10 recent moves leaders claim COVID-19 makes necessary

  • President Trump refused to reopen enrollment for the Affordable Care Act for the dozens of states where people unemployed because of the pandemic also lost company-provided health insurance.
  • Trump increased anti-drug patrols, saying last month, “This will impact the coronavirus because people are trying to get in.”
  • The White House intensified border restrictions and asylum claims March 20 by bypassing court-ordered due process and immediately deporting people entering the nation without documents, causing Andrew Selee, Migration Policy Institute director, to comment, “The coronavirus may go away, but there’s a chance you could see these measures stay in place long after epidemic begins to recede.”
  • Six states used the COVID-19 virus as an excuse to restrict abortion, and though judges stopped such moves in Iowa, Ohio and Oklahoma, an appeals court covering Louisiana, Mississippi and Texas on April 7 upheld the effort.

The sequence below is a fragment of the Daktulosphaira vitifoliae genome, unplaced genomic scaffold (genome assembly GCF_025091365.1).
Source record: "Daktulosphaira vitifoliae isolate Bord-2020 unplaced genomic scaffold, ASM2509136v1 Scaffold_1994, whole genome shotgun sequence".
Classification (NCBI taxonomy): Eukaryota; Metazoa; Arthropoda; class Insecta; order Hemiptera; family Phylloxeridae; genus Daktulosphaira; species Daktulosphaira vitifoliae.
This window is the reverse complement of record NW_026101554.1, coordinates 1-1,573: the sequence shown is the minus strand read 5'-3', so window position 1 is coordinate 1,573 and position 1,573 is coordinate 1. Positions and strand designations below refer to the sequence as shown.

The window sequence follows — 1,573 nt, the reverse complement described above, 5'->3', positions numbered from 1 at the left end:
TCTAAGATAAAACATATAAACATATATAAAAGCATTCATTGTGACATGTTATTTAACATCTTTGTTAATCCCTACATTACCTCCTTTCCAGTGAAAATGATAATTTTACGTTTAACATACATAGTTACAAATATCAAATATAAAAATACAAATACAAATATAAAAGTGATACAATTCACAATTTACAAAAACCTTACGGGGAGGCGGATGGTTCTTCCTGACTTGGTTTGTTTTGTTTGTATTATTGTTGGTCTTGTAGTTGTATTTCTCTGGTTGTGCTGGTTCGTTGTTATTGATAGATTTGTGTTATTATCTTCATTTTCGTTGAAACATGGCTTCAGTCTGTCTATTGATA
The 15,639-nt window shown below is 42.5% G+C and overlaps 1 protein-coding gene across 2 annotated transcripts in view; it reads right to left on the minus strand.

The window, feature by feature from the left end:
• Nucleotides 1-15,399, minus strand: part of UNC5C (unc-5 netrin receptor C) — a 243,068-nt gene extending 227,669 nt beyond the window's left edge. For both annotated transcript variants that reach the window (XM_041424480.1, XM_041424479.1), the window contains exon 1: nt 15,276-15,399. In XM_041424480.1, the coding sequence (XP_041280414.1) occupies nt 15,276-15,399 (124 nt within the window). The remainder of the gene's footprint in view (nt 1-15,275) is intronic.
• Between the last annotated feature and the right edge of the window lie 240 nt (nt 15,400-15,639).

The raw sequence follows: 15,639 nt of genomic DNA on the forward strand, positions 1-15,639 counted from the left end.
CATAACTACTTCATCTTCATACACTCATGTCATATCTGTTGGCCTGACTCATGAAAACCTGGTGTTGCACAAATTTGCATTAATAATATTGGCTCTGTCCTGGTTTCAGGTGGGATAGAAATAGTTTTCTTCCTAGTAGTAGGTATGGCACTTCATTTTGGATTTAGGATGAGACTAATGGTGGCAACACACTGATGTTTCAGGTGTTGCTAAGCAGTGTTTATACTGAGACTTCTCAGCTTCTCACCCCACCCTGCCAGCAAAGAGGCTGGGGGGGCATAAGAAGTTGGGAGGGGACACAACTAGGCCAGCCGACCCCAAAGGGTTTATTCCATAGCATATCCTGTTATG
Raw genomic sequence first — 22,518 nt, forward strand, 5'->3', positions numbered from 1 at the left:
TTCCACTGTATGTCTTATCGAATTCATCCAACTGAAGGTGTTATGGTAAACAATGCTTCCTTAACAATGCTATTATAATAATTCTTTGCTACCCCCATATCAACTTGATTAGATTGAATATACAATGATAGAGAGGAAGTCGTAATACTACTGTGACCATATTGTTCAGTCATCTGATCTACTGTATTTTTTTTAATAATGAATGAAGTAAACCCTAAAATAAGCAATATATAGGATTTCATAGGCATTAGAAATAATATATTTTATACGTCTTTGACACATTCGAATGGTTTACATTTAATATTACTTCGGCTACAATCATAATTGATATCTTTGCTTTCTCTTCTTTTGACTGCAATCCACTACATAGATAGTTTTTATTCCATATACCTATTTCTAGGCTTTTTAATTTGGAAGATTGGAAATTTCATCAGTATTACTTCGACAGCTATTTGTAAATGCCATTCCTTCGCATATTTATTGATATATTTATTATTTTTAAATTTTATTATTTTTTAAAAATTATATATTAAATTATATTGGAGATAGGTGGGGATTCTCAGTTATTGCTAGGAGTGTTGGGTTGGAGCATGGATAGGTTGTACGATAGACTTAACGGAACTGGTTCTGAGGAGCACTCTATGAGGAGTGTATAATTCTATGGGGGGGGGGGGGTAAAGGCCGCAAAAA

• The National Labor Relations Board in March referred to the coronavirus when it suspended all union elections. After a backlash from organized labor and others, the NLRB reversed its decision in April.
  • U.S. EPA administrator Andrew Wheeler on March 26 eliminated enforcement of environmental standards for the duration of the pandemic.
  • A drastic reduction in fuel-efficiency standards (which even the auto industry opposes) was finalized March 31 while most of the nation was riveted on pandemic news.
  • Trump stepped up his defiance of checks and balances, last month firing two inspectors general and criticizing a third after signing the CARES Act rescue bill but issuing a signing statement disputing anyone supervising how funds are disbursed, commented, “I’ll be the oversight.”
  • Voting is jeopardized. Some states postponed primaries; Wisconsin ran an election despite dangers to voters.
  • Last, but far from least, Attorney General Williams Barr in mid-March asked Congress for the power to indefinitely jail suspects without trial during emergencies such as the coronavirus crisis.

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